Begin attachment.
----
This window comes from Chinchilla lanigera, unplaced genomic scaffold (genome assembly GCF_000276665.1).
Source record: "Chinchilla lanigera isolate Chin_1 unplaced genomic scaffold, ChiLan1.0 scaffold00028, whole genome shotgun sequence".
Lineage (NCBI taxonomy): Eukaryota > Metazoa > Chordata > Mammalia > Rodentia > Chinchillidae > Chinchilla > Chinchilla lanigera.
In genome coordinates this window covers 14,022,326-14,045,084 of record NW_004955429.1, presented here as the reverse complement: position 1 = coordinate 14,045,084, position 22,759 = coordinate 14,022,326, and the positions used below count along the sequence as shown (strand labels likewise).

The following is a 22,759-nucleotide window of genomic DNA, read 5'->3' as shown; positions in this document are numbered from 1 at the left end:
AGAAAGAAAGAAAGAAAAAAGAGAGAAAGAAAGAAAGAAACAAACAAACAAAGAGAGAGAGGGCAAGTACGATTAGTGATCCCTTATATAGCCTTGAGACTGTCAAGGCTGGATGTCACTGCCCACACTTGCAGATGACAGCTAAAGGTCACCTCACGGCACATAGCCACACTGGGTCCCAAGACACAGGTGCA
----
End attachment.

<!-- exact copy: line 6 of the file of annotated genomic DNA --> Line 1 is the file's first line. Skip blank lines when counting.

AGAAAGAAAGAAAGAAAAAAGAGAGAAAGAAAGAAAGAAACAAACAAACAAAGAGAGAGAGGGCAAGTACGATTAGTGATCCCTTATATAGCCTTGAGACTGTCAAGGCTGGATGTCACTGCCCACACTTGCAGATGACAGCTAAAGGTCACCTCACGGCACATAGCCACACTGGGTCCCAAGACACAGGTGCA